No, despite all these things, overwhelming victory is ours through Christ, who loved us. – Romans 8:37 NLT
A humorous story is told of Thomas Edison when he was 67 years old. On December 10, 1914, a devastating fire consumed half of the aged inventor’s plant destroying much of his life’s work. When his son Charles rushed to his side, he quietly leaned over to his son and in a calm voice said, “Go get your mother and all her friends. They’ll never see a fire like this again.” Over the objections of his son, he added, “It’s all right. We’ve just got rid of a lot of rubbish.”
As Christians, our attitude needs to be like Edison’s who looked on the positive side of a tragic event. Regardless of our circumstances, we know God is working all things for our good (Romans 8:28) and we need to reject having a victim mentality. The person who has a victim mentality ultimately believes that the world, others, and even God are against them, and the results of placing value on this mindset are:
1. It can turn you against God and cause a delay in the blessings He has for you.
2. It causes you to blame others rather than face the reality of any given situation. It may be that in order for you to grow past this unhealthy cycle recurring in your life, you might have to look internally to see if you have been the cause of any of these problems.
3. You can miss the lessons God wants you to learn through the challenges you face.
Jesus warned that here on earth you are going to have many trials and sorrows. However, He added “But take heart because I have overcome the world.” (John 16:33 NLT) The implication of His words is since He overcame the temptations of this world through His great power, you can also overcome the difficulties you face by relying on His strength in your life. Here are some strategies to help you reject a victim mentality and instead experience overwhelming victory through Christ who loves you.
Instead of asking “why” something happens in your life think about what God wants you to learn from the situation. (Philippians 4:11-13 NLT)
Rather than seeing difficult circumstances as God punishing you, realize challenging times may be God’s way of intentionally shepherding you and growing you to spiritual maturity. (James 1:2-3 NLT)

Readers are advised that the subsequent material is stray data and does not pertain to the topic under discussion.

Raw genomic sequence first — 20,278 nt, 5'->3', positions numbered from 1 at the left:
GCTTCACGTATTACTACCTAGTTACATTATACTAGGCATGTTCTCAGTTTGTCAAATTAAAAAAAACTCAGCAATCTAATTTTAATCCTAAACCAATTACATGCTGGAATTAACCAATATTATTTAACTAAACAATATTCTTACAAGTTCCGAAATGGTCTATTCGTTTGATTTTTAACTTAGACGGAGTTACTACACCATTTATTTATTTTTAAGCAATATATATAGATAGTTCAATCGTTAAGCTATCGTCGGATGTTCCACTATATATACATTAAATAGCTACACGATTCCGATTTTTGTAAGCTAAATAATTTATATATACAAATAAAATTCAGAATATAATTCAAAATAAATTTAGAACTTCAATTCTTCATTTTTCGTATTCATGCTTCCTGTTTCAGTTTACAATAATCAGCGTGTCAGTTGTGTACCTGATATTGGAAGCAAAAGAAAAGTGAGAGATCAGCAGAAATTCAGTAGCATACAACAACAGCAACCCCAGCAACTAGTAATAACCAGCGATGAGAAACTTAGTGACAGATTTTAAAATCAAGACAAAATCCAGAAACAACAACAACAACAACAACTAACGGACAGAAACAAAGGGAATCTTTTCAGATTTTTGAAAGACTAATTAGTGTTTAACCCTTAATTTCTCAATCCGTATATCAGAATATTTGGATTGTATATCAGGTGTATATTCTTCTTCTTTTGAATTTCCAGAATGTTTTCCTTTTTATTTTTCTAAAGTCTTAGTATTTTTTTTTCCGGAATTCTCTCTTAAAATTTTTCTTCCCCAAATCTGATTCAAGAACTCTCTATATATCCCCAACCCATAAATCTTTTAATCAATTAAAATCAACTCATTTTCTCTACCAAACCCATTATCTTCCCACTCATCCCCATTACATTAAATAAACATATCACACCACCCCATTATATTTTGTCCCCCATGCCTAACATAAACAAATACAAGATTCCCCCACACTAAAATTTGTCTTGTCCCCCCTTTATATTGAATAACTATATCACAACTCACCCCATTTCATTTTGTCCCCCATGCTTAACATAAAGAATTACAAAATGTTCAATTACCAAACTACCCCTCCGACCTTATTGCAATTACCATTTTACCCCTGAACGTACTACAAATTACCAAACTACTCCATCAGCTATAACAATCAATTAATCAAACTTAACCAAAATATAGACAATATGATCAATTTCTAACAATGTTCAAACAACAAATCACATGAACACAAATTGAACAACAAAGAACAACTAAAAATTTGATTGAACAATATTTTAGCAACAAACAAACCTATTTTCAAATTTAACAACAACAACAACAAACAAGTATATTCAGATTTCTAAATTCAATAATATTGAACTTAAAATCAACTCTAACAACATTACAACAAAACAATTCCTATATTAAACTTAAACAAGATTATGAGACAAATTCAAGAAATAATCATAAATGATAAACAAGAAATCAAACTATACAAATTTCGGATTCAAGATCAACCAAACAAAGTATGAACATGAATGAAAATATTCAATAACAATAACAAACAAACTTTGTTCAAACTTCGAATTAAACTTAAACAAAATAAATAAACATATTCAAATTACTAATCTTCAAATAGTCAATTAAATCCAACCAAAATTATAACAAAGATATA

Own your part of the problem and focus on what you can control, not what you can’t. (James 1:14 NLT)
Don’t look at life as stacked against you, or you will never get beyond the difficulties, but instead believe God can change your situation. (Jeremiah 32:17 NLT)
Even though your friends may offer advice, it’s important to evaluate their suggestions. Are their words helpful or an unbiblical hindrance to you? Do they support the truth found in the Bible? Always make sure to test the advice of others to the ultimate advice of God’s very own Word. (Job 42:7)
Spend more time praying and seeking solutions from God rather than complaining about your situation. (1 Thessalonians 5:16-18)
Keep your problems in perspective. When David looked at Goliath, he didn’t see him as too big to hit, but as too big to miss. Remember that God is always with you in the battles you face. (Samuel 17:37, 45-46 NLT)
At some point in your life, you are going to face difficult, unexpected circumstances. You can choose the way you respond to these situations. You can either focus on the circumstances and fall into a victim mindset, or you can trust that God is going to help you overcome them. By God’s grace, you are an overcomer, not a victim, as you face the trials of life.
1. Reflect on the following questions to see if you suffer from a victim mentality:
Do I spend more time complaining or praying about my circumstances? Am I wondering “why” I’m going through my current situation or am I seeking to learn the lesson God is teaching me? Do I ask myself how much this situation did I create or am I seeking to blame others or God for my circumstances?
2. Maybe you have a friend who is struggling with a victim mentality, how can you best serve them in this time in their life? (Colossians 1:9, Colossians 4:6)